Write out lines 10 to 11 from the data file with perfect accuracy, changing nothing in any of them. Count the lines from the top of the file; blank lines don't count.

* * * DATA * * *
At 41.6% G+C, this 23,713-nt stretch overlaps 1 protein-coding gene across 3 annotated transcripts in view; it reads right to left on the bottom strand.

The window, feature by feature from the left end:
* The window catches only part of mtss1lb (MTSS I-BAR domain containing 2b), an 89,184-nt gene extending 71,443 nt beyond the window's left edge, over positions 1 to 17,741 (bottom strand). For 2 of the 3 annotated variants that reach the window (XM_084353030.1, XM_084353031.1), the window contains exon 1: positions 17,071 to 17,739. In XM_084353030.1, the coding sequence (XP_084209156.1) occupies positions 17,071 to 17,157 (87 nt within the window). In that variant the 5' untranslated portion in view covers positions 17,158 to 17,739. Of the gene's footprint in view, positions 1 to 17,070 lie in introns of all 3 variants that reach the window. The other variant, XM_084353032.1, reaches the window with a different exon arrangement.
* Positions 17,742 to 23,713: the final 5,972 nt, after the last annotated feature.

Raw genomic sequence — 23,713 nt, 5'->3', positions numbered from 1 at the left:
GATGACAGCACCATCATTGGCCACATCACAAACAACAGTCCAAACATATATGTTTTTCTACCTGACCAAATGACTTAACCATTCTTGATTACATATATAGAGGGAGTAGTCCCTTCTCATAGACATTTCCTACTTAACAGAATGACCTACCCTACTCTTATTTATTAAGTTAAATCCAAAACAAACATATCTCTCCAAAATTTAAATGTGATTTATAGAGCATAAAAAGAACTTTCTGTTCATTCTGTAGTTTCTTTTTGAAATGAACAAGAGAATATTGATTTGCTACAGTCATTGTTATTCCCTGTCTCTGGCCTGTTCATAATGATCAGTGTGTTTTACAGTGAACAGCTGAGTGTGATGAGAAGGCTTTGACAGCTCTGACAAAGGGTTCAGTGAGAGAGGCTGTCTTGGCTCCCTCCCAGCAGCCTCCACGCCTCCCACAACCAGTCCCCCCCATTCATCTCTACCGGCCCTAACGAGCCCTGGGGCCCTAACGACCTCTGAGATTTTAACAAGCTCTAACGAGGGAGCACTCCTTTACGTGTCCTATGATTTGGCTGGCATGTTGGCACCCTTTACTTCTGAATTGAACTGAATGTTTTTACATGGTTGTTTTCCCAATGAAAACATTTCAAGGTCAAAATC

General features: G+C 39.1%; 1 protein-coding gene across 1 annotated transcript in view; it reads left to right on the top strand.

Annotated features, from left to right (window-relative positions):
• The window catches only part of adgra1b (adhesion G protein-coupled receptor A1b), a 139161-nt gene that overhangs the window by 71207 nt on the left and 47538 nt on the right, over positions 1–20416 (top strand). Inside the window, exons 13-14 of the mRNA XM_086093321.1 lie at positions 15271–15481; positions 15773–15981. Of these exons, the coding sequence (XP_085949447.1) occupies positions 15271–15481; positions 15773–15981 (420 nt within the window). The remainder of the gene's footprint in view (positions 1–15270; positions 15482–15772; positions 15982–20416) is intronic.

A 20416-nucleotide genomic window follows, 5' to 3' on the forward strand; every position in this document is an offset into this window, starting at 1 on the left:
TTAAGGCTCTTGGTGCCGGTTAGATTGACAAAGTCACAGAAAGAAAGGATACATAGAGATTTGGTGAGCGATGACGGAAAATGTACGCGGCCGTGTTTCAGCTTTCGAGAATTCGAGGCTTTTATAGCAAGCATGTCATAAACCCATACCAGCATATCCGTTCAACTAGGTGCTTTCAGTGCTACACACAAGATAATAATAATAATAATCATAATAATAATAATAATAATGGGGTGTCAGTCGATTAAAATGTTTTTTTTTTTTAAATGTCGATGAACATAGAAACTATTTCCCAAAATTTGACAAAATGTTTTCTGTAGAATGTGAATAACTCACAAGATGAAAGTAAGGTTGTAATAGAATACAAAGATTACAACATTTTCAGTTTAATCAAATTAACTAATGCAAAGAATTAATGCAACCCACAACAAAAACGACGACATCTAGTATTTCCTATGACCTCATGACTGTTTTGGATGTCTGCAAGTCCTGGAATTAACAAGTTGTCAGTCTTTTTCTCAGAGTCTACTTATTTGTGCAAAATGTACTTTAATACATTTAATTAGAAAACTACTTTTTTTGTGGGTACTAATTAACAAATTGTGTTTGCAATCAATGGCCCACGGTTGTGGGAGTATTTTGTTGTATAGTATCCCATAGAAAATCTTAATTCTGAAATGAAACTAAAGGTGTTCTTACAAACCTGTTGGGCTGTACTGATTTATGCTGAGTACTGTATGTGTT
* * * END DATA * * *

A 20416-nucleotide genomic window follows, 5' to 3' on the forward strand; every position in this document is an offset into this window, starting at 1 on the left:
TTAAGGCTCTTGGTGCCGGTTAGATTGACAAAGTCACAGAAAGAAAGGATACATAGAGATTTGGTGAGCGATGACGGAAAATGTACGCGGCCGTGTTTCAGCTTTCGAGAATTCGAGGCTTTTATAGCAAGCATGTCATAAACCCATACCAGCATATCCGTTCAACTAGGTGCTTTCAGTGCTACACACAAGATAATAATAATAATAATCATAATAATAATAATAATAATGGGGTGTCAGTCGATTAAAATGTTTTTTTTTTTTAAATGTCGATGAACATAGAAACTATTTCCCAAAATTTGACAAAATGTTTTCTGTAGAATGTGAATAACTCACAAGATGAAAGTAAGGTTGTAATAGAATACAAAGATTACAACATTTTCAGTTTAATCAAATTAACTAATGCAAAGAATTAATGCAACCCACAACAAAAACGACGACATCTAGTATTTCCTATGACCTCATGACTGTTTTGGATGTCTGCAAGTCCTGGAATTAACAAGTTGTCAGTCTTTTTCTCAGAGTCTACTTATTTGTGCAAAATGTACTTTAATACATTTAATTAGAAAACTACTTTTTTTGTGGGTACTAATTAACAAATTGTGTTTGCAATCAATGGCCCACGGTTGTGGGAGTATTTTGTTGTATAGTATCCCATAGAAAATCTTAATTCTGAAATGAAACTAAAGGTGTTCTTACAAACCTGTTGGGCTGTACTGATTTATGCTGAGTACTGTATGTGTT